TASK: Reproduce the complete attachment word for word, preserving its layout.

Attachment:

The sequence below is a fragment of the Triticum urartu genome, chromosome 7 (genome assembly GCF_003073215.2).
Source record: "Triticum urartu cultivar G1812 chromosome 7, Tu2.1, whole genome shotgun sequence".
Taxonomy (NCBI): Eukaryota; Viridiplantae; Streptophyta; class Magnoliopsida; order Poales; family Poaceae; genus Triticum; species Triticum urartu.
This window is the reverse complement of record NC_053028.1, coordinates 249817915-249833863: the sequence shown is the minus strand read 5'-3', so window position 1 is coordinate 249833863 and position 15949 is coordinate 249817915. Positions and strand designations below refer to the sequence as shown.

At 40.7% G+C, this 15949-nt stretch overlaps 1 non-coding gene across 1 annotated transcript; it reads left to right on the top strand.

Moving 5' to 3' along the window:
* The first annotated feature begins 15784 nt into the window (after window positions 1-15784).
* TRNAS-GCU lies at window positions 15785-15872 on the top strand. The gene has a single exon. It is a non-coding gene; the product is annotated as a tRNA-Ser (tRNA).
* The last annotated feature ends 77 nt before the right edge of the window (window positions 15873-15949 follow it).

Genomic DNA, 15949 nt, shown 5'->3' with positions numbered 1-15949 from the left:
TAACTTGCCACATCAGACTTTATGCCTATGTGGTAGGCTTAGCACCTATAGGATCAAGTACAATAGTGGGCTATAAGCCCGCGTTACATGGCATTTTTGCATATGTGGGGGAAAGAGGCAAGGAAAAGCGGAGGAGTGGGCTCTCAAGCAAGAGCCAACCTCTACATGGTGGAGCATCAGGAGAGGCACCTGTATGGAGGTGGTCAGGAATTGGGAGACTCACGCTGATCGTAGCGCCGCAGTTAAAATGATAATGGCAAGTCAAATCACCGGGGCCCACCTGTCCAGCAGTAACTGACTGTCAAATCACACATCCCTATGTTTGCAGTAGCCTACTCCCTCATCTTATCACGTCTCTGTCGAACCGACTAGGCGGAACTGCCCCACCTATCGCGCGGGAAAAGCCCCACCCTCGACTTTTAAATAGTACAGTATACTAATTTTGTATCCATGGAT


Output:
The sequence below is a fragment of the Triticum urartu genome, chromosome 7 (genome assembly GCF_003073215.2).
Source record: "Triticum urartu cultivar G1812 chromosome 7, Tu2.1, whole genome shotgun sequence".
Taxonomy (NCBI): Eukaryota; Viridiplantae; Streptophyta; class Magnoliopsida; order Poales; family Poaceae; genus Triticum; species Triticum urartu.
This window is the reverse complement of record NC_053028.1, coordinates 249817915-249833863: the sequence shown is the minus strand read 5'-3', so window position 1 is coordinate 249833863 and position 15949 is coordinate 249817915. Positions and strand designations below refer to the sequence as shown.

At 40.7% G+C, this 15949-nt stretch overlaps 1 non-coding gene across 1 annotated transcript; it reads left to right on the top strand.

Moving 5' to 3' along the window:
* The first annotated feature begins 15784 nt into the window (after window positions 1-15784).
* TRNAS-GCU lies at window positions 15785-15872 on the top strand. The gene has a single exon. It is a non-coding gene; the product is annotated as a tRNA-Ser (tRNA).
* The last annotated feature ends 77 nt before the right edge of the window (window positions 15873-15949 follow it).

Genomic DNA, 15949 nt, shown 5'->3' with positions numbered 1-15949 from the left:
TAACTTGCCACATCAGACTTTATGCCTATGTGGTAGGCTTAGCACCTATAGGATCAAGTACAATAGTGGGCTATAAGCCCGCGTTACATGGCATTTTTGCATATGTGGGGGAAAGAGGCAAGGAAAAGCGGAGGAGTGGGCTCTCAAGCAAGAGCCAACCTCTACATGGTGGAGCATCAGGAGAGGCACCTGTATGGAGGTGGTCAGGAATTGGGAGACTCACGCTGATCGTAGCGCCGCAGTTAAAATGATAATGGCAAGTCAAATCACCGGGGCCCACCTGTCCAGCAGTAACTGACTGTCAAATCACACATCCCTATGTTTGCAGTAGCCTACTCCCTCATCTTATCACGTCTCTGTCGAACCGACTAGGCGGAACTGCCCCACCTATCGCGCGGGAAAAGCCCCACCCTCGACTTTTAAATAGTACAGTATACTAATTTTGTATCCATGGAT